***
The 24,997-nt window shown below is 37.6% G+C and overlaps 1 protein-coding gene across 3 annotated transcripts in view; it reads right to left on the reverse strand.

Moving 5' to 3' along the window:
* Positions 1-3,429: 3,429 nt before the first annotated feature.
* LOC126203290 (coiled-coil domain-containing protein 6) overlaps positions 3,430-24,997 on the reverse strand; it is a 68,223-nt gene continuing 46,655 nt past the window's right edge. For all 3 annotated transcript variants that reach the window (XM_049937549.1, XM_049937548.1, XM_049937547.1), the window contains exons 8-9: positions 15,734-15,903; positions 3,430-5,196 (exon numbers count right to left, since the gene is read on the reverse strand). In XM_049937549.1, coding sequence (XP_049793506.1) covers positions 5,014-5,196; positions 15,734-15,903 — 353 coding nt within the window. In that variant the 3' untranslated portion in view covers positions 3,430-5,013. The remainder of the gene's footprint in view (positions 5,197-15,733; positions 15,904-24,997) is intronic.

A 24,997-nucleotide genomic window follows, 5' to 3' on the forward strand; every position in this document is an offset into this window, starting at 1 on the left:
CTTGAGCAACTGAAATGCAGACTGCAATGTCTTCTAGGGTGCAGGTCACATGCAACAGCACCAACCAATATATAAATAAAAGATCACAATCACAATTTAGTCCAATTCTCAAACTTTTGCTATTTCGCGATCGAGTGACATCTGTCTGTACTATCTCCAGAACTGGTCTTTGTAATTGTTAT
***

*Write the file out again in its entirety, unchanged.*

The 24,997-nt window shown below is 37.6% G+C and overlaps 1 protein-coding gene across 3 annotated transcripts in view; it reads right to left on the reverse strand.

Moving 5' to 3' along the window:
* Positions 1-3,429: 3,429 nt before the first annotated feature.
* LOC126203290 (coiled-coil domain-containing protein 6) overlaps positions 3,430-24,997 on the reverse strand; it is a 68,223-nt gene continuing 46,655 nt past the window's right edge. For all 3 annotated transcript variants that reach the window (XM_049937549.1, XM_049937548.1, XM_049937547.1), the window contains exons 8-9: positions 15,734-15,903; positions 3,430-5,196 (exon numbers count right to left, since the gene is read on the reverse strand). In XM_049937549.1, coding sequence (XP_049793506.1) covers positions 5,014-5,196; positions 15,734-15,903 — 353 coding nt within the window. In that variant the 3' untranslated portion in view covers positions 3,430-5,013. The remainder of the gene's footprint in view (positions 5,197-15,733; positions 15,904-24,997) is intronic.

A 24,997-nucleotide genomic window follows, 5' to 3' on the forward strand; every position in this document is an offset into this window, starting at 1 on the left:
CTTGAGCAACTGAAATGCAGACTGCAATGTCTTCTAGGGTGCAGGTCACATGCAACAGCACCAACCAATATATAAATAAAAGATCACAATCACAATTTAGTCCAATTCTCAAACTTTTGCTATTTCGCGATCGAGTGACATCTGTCTGTACTATCTCCAGAACTGGTCTTTGTAATTGTTAT